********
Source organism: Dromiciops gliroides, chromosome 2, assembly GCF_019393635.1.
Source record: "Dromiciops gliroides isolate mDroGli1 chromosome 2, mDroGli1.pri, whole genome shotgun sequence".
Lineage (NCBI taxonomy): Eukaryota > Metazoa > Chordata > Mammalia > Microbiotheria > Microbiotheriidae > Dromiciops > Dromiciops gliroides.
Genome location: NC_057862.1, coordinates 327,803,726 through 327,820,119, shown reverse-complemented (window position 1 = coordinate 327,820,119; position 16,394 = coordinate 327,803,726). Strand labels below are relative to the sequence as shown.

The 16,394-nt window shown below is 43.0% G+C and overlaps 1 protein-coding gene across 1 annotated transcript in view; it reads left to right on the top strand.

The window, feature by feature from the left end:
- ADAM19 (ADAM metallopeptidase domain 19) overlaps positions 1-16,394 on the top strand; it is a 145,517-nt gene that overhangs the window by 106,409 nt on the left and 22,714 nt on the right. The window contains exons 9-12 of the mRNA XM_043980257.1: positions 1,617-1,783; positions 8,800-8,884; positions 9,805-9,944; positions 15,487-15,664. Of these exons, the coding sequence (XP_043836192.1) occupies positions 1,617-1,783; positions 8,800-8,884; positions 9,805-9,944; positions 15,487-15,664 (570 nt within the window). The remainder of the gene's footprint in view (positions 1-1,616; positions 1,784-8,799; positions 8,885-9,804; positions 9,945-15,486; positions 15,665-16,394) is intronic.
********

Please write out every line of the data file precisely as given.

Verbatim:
Source organism: Dromiciops gliroides, chromosome 2, assembly GCF_019393635.1.
Source record: "Dromiciops gliroides isolate mDroGli1 chromosome 2, mDroGli1.pri, whole genome shotgun sequence".
Lineage (NCBI taxonomy): Eukaryota > Metazoa > Chordata > Mammalia > Microbiotheria > Microbiotheriidae > Dromiciops > Dromiciops gliroides.
Genome location: NC_057862.1, coordinates 327,803,726 through 327,820,119, shown reverse-complemented (window position 1 = coordinate 327,820,119; position 16,394 = coordinate 327,803,726). Strand labels below are relative to the sequence as shown.

The 16,394-nt window shown below is 43.0% G+C and overlaps 1 protein-coding gene across 1 annotated transcript in view; it reads left to right on the top strand.

The window, feature by feature from the left end:
- ADAM19 (ADAM metallopeptidase domain 19) overlaps positions 1-16,394 on the top strand; it is a 145,517-nt gene that overhangs the window by 106,409 nt on the left and 22,714 nt on the right. The window contains exons 9-12 of the mRNA XM_043980257.1: positions 1,617-1,783; positions 8,800-8,884; positions 9,805-9,944; positions 15,487-15,664. Of these exons, the coding sequence (XP_043836192.1) occupies positions 1,617-1,783; positions 8,800-8,884; positions 9,805-9,944; positions 15,487-15,664 (570 nt within the window). The remainder of the gene's footprint in view (positions 1-1,616; positions 1,784-8,799; positions 8,885-9,804; positions 9,945-15,486; positions 15,665-16,394) is intronic.